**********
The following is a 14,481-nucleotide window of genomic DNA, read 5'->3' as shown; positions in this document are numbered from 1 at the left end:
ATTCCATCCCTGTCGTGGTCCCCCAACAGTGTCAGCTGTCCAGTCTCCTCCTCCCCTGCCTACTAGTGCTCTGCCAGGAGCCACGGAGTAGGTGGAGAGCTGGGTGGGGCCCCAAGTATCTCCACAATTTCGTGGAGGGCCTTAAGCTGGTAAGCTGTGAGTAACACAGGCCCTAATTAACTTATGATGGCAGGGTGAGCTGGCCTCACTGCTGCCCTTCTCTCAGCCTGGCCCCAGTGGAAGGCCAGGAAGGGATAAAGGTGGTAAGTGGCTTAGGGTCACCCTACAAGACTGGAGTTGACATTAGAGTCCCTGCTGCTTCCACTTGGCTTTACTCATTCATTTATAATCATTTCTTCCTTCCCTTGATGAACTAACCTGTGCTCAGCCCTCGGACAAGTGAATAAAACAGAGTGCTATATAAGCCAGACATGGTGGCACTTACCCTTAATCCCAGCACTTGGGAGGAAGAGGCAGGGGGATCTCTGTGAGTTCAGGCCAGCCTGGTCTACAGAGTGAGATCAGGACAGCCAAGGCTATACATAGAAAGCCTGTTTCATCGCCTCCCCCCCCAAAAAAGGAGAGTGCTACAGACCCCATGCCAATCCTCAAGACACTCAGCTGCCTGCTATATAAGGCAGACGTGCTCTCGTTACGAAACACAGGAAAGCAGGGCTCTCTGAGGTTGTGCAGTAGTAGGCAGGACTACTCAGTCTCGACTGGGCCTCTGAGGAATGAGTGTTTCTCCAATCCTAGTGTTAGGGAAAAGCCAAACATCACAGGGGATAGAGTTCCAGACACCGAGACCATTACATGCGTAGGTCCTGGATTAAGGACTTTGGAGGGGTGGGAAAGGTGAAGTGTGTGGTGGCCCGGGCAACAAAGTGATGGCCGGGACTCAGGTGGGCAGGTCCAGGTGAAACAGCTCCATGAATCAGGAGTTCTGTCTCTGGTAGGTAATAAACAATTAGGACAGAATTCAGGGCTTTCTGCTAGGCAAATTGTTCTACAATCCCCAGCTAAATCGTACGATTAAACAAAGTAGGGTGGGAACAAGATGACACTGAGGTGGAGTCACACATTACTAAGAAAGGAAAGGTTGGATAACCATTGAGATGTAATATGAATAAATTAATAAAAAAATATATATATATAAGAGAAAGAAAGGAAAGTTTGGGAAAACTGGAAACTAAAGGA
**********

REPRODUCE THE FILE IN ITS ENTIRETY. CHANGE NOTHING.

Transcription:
The following is a 14,481-nucleotide window of genomic DNA, read 5'->3' as shown; positions in this document are numbered from 1 at the left end:
ATTCCATCCCTGTCGTGGTCCCCCAACAGTGTCAGCTGTCCAGTCTCCTCCTCCCCTGCCTACTAGTGCTCTGCCAGGAGCCACGGAGTAGGTGGAGAGCTGGGTGGGGCCCCAAGTATCTCCACAATTTCGTGGAGGGCCTTAAGCTGGTAAGCTGTGAGTAACACAGGCCCTAATTAACTTATGATGGCAGGGTGAGCTGGCCTCACTGCTGCCCTTCTCTCAGCCTGGCCCCAGTGGAAGGCCAGGAAGGGATAAAGGTGGTAAGTGGCTTAGGGTCACCCTACAAGACTGGAGTTGACATTAGAGTCCCTGCTGCTTCCACTTGGCTTTACTCATTCATTTATAATCATTTCTTCCTTCCCTTGATGAACTAACCTGTGCTCAGCCCTCGGACAAGTGAATAAAACAGAGTGCTATATAAGCCAGACATGGTGGCACTTACCCTTAATCCCAGCACTTGGGAGGAAGAGGCAGGGGGATCTCTGTGAGTTCAGGCCAGCCTGGTCTACAGAGTGAGATCAGGACAGCCAAGGCTATACATAGAAAGCCTGTTTCATCGCCTCCCCCCCCAAAAAAGGAGAGTGCTACAGACCCCATGCCAATCCTCAAGACACTCAGCTGCCTGCTATATAAGGCAGACGTGCTCTCGTTACGAAACACAGGAAAGCAGGGCTCTCTGAGGTTGTGCAGTAGTAGGCAGGACTACTCAGTCTCGACTGGGCCTCTGAGGAATGAGTGTTTCTCCAATCCTAGTGTTAGGGAAAAGCCAAACATCACAGGGGATAGAGTTCCAGACACCGAGACCATTACATGCGTAGGTCCTGGATTAAGGACTTTGGAGGGGTGGGAAAGGTGAAGTGTGTGGTGGCCCGGGCAACAAAGTGATGGCCGGGACTCAGGTGGGCAGGTCCAGGTGAAACAGCTCCATGAATCAGGAGTTCTGTCTCTGGTAGGTAATAAACAATTAGGACAGAATTCAGGGCTTTCTGCTAGGCAAATTGTTCTACAATCCCCAGCTAAATCGTACGATTAAACAAAGTAGGGTGGGAACAAGATGACACTGAGGTGGAGTCACACATTACTAAGAAAGGAAAGGTTGGATAACCATTGAGATGTAATATGAATAAATTAATAAAAAAATATATATATATAAGAGAAAGAAAGGAAAGTTTGGGAAAACTGGAAACTAAAGGA